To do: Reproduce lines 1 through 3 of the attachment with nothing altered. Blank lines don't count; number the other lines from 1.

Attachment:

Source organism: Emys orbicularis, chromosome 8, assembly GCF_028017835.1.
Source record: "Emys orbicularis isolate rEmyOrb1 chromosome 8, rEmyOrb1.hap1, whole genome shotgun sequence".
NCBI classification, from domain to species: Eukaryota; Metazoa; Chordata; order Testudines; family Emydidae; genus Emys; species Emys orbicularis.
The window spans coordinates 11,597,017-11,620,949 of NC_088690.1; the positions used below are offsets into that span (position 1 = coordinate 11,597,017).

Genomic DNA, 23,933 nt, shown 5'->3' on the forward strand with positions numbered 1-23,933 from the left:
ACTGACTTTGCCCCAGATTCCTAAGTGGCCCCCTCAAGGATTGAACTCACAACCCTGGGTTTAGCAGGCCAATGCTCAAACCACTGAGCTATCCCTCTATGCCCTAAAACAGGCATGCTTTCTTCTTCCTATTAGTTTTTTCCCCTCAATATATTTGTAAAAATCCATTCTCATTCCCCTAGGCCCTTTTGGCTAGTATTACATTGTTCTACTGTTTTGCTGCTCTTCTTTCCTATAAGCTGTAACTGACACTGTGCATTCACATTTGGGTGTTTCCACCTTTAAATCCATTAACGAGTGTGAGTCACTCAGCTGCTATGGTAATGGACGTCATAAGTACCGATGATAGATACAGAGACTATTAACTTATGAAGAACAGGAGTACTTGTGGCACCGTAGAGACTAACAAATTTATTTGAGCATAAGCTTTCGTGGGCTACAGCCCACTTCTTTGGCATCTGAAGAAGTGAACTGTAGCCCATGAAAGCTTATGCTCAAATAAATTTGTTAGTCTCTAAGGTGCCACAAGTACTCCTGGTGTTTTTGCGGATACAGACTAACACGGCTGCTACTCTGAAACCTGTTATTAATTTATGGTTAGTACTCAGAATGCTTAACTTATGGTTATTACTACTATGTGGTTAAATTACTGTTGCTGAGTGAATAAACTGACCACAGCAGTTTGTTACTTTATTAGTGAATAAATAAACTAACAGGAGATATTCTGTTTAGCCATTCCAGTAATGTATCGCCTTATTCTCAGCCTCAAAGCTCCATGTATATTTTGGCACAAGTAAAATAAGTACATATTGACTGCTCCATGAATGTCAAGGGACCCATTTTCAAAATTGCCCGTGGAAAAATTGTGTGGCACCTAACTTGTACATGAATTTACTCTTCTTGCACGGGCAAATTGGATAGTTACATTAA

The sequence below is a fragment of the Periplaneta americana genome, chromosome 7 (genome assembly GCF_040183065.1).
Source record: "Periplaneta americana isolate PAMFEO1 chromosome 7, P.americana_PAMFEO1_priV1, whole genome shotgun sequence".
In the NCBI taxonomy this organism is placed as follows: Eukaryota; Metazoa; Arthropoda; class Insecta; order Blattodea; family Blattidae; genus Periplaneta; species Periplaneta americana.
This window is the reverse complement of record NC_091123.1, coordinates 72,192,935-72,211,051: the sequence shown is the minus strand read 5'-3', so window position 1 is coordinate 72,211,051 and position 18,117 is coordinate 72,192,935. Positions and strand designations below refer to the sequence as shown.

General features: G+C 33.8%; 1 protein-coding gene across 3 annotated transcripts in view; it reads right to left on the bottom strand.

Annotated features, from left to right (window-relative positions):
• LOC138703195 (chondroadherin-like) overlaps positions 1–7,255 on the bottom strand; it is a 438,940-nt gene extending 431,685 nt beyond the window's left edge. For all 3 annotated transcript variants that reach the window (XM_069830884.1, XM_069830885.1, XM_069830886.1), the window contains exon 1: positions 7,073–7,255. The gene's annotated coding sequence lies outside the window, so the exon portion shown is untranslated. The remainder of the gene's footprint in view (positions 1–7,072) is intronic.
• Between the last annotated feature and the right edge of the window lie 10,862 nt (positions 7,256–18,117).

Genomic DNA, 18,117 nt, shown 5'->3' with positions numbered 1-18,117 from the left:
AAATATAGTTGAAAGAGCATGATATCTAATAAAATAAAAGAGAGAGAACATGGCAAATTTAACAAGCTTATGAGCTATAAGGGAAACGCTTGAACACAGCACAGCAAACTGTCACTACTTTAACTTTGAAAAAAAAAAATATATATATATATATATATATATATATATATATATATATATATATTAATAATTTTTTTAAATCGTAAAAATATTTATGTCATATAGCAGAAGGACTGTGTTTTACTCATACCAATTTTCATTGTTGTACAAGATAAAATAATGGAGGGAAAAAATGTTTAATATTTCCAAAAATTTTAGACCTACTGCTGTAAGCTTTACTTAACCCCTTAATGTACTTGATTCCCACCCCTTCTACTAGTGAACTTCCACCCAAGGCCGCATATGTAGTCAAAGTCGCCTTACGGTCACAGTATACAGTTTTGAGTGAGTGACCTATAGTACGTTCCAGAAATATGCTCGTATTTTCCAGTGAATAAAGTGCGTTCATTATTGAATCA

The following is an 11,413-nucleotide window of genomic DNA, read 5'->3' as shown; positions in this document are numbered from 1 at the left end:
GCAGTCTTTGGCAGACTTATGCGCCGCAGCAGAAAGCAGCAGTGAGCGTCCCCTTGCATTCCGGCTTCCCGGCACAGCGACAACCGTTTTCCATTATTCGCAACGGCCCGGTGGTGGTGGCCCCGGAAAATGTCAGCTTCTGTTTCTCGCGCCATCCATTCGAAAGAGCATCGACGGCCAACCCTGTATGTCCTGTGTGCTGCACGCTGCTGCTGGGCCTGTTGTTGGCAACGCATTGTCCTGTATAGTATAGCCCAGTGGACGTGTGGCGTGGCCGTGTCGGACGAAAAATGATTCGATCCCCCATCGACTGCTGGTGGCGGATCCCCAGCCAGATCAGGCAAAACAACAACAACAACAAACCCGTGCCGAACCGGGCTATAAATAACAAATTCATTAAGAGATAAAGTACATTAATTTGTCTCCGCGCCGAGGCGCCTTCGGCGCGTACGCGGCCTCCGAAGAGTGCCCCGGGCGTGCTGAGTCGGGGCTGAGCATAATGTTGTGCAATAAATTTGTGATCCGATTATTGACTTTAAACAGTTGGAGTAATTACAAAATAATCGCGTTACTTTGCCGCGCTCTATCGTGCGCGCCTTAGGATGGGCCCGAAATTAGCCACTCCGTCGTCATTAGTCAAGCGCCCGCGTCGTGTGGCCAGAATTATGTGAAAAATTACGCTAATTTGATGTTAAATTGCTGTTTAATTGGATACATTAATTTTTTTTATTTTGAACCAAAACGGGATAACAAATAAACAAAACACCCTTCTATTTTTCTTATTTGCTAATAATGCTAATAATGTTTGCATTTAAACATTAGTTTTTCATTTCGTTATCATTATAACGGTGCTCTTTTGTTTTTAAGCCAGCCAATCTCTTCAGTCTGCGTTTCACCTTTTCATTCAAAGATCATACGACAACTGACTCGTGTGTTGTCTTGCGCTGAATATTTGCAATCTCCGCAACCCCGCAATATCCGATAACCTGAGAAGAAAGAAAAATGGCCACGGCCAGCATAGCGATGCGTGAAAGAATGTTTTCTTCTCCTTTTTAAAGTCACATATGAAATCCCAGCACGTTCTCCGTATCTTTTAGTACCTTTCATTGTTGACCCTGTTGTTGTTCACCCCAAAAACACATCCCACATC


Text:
Source organism: Emys orbicularis, chromosome 8, assembly GCF_028017835.1.
Source record: "Emys orbicularis isolate rEmyOrb1 chromosome 8, rEmyOrb1.hap1, whole genome shotgun sequence".
NCBI classification, from domain to species: Eukaryota; Metazoa; Chordata; order Testudines; family Emydidae; genus Emys; species Emys orbicularis.